Conscious Connections: Rigid, Flexible and Disconnected

Connection

A connection joins two parts or two pieces or two ideas.

In a mechanical or physical system a connection can be rigid so that the connected parts act as one integrated unit. Or the connection can be soft and allow the parts to more relative to each other while still maintaining a “connection.”

In electrical circuits, switches can be used to “control” connections, either allowing electricity to flow or preventing it.

Creating a Center

When we look at something like a billiard ball, we can say that it has a well defined center because all the component parts of the billiard ball are connected and those connections are strong and firm. Thus when we hit the cue ball with our cue stick, the ball moves. All the parts of it move together as one unit.
It rolls along the table and depending on how we hit it, it may spin in one direction or the other as well as roll. And then when it impacts the target ball, that ball also moves.

A water bed mattress full of water does not have a well defined center. Imagine trying to move a water bed or even trying to push it. It deforms and nothing else happens unless we push to the limits of the mattresses elasticity. Ideally at this time the mattress doesn’t break, it simply shifts as we push it. Now, because it is deformed, we can say it has a center. We’ve tightened some of the connections between the parts of the water bed mattress and now we give it a center of sorts. We can push it on it and it moves.

Rigid (or Strong) vs Flexible (Relaxed)

Simple terms that can be used to denote the differences in state between say a billiard ball and a water bed are rigid and flexible.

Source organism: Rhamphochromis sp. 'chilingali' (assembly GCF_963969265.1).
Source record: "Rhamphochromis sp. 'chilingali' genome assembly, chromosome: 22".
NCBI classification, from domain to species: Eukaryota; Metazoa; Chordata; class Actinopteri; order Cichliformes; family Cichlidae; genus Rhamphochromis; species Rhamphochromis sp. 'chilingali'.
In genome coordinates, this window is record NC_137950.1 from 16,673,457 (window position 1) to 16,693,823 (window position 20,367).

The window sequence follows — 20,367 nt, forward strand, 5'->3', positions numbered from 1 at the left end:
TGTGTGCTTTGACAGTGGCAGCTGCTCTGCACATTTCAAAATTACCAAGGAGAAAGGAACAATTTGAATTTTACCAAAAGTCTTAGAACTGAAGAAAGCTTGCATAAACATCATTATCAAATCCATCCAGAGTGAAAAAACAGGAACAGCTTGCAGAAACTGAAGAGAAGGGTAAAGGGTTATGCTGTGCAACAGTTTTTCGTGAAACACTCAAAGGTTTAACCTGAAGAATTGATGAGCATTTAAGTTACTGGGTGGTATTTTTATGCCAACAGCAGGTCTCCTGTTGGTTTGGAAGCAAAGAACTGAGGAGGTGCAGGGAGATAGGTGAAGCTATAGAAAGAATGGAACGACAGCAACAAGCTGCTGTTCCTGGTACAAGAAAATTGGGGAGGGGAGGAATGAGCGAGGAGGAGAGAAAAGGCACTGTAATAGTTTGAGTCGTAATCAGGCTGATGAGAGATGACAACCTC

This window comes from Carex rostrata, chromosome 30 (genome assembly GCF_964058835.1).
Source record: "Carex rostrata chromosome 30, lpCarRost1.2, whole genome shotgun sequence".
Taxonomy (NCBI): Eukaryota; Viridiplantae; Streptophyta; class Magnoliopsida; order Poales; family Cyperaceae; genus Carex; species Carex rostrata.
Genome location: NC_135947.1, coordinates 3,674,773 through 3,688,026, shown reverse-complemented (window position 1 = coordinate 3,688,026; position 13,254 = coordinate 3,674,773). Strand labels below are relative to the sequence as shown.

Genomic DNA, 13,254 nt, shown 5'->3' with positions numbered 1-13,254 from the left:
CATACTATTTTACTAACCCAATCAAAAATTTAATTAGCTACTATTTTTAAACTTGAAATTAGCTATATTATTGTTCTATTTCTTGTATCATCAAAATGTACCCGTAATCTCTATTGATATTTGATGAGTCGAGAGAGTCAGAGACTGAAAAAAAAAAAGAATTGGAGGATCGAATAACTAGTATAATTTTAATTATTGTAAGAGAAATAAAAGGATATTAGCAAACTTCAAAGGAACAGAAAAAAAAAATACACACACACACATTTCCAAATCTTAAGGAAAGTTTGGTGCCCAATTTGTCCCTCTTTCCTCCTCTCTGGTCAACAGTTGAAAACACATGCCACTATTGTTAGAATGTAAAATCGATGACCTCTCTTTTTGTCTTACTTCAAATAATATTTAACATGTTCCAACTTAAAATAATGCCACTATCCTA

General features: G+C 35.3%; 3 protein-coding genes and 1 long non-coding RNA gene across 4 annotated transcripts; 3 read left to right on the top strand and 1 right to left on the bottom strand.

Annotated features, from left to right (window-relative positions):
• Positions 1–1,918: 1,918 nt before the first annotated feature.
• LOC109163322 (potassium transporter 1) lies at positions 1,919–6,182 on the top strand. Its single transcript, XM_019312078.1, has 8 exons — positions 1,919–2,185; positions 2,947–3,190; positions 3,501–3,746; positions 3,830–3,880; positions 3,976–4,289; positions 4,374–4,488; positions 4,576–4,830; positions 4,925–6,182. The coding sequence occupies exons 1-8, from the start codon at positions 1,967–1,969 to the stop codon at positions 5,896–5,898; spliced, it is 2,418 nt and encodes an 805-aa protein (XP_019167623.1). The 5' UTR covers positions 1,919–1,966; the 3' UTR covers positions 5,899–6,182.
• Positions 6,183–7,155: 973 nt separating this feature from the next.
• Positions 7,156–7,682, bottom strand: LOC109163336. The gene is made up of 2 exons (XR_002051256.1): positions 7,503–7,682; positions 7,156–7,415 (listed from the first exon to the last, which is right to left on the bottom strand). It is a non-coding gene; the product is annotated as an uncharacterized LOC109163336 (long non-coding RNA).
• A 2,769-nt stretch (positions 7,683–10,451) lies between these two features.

A rigid connection allows parts that are connected to move together. So when the billiard ball is hit, the energy of the collision is transmitted to all the parts of the ball via the connections between them. As a result the ball moves.

It allows the parts that are connected to handle change together and stay connected.

A flexible connection is like the water filled water mattress. The water particles inside the mattress can move relative to each other. Freezing the water turns the water mattress from flexible to rigid. With the water unfrozen the water particles can more relative to each other and the water mattress as a whole can deflect and deform, in effect absorbing change.

Within our body, we can make the connections between the parts of ourself rigid or flexible (or relaxed). Our joints can be like a billiard ball, hard, firm, able to be pushed or moved, or soft and pliable like a waterbed, each part of ourselves absorbing and dissipating change. Our joints can also vary between these two extremes.

Tension

The main mechanism for varying our joints between being strong/rigid and flexible/relaxed is tension.

By controlling tension we can vary the state of our joints between being rigid and flexible. Our joints can then can resist change or dissipate it.

Mental Connections

This model can also be applied to our mental state.

Mental “flexibility” could be imagined as the ability to let ideas move freely relative to each other. Mental “stability” or “rigidness” could be the ability to firmly lock ideas relative to each other.

I’d suggest that one isn’t better than the other. What is more important is the ability to freely choose whether ideas are flexibly connected or rigidly connected.

Disconnect

One final concept is the idea of disconnection. This is similar to the idea of a flexible connection however it is more complete. A flexible connection implies that there is still some connection between the two related parts. As an example we could relax the elbow so that the forearm can flop around relative to the upper arm.

A disconnect is like unplugging a plug. Doesn’t matter if the switch is on or off, electricity isn’t going to flow.